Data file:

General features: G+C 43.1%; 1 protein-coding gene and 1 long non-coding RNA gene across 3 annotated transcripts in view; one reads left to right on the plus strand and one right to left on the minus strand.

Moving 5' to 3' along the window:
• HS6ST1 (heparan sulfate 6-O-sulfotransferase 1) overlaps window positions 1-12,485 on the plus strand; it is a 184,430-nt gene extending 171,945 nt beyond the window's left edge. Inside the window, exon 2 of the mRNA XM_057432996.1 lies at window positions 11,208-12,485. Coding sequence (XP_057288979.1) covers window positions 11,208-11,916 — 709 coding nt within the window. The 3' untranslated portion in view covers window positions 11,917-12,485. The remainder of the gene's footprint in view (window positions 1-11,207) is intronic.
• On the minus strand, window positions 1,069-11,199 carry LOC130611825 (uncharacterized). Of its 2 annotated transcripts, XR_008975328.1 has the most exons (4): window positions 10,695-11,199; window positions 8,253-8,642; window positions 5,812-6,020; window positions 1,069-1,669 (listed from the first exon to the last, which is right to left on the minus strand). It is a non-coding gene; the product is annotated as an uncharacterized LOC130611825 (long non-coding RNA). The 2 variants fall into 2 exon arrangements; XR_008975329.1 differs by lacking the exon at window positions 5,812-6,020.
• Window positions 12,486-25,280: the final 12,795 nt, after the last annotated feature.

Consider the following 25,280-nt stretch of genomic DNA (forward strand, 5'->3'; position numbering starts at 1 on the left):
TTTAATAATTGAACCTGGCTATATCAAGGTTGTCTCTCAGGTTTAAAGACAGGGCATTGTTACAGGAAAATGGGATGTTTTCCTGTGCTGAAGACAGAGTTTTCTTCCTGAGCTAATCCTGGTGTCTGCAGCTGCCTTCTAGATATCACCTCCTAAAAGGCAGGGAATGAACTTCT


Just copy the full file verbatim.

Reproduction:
General features: G+C 43.1%; 1 protein-coding gene and 1 long non-coding RNA gene across 3 annotated transcripts in view; one reads left to right on the plus strand and one right to left on the minus strand.

Moving 5' to 3' along the window:
• HS6ST1 (heparan sulfate 6-O-sulfotransferase 1) overlaps window positions 1-12,485 on the plus strand; it is a 184,430-nt gene extending 171,945 nt beyond the window's left edge. Inside the window, exon 2 of the mRNA XM_057432996.1 lies at window positions 11,208-12,485. Coding sequence (XP_057288979.1) covers window positions 11,208-11,916 — 709 coding nt within the window. The 3' untranslated portion in view covers window positions 11,917-12,485. The remainder of the gene's footprint in view (window positions 1-11,207) is intronic.
• On the minus strand, window positions 1,069-11,199 carry LOC130611825 (uncharacterized). Of its 2 annotated transcripts, XR_008975328.1 has the most exons (4): window positions 10,695-11,199; window positions 8,253-8,642; window positions 5,812-6,020; window positions 1,069-1,669 (listed from the first exon to the last, which is right to left on the minus strand). It is a non-coding gene; the product is annotated as an uncharacterized LOC130611825 (long non-coding RNA). The 2 variants fall into 2 exon arrangements; XR_008975329.1 differs by lacking the exon at window positions 5,812-6,020.
• Window positions 12,486-25,280: the final 12,795 nt, after the last annotated feature.

Consider the following 25,280-nt stretch of genomic DNA (forward strand, 5'->3'; position numbering starts at 1 on the left):
TTTAATAATTGAACCTGGCTATATCAAGGTTGTCTCTCAGGTTTAAAGACAGGGCATTGTTACAGGAAAATGGGATGTTTTCCTGTGCTGAAGACAGAGTTTTCTTCCTGAGCTAATCCTGGTGTCTGCAGCTGCCTTCTAGATATCACCTCCTAAAAGGCAGGGAATGAACTTCT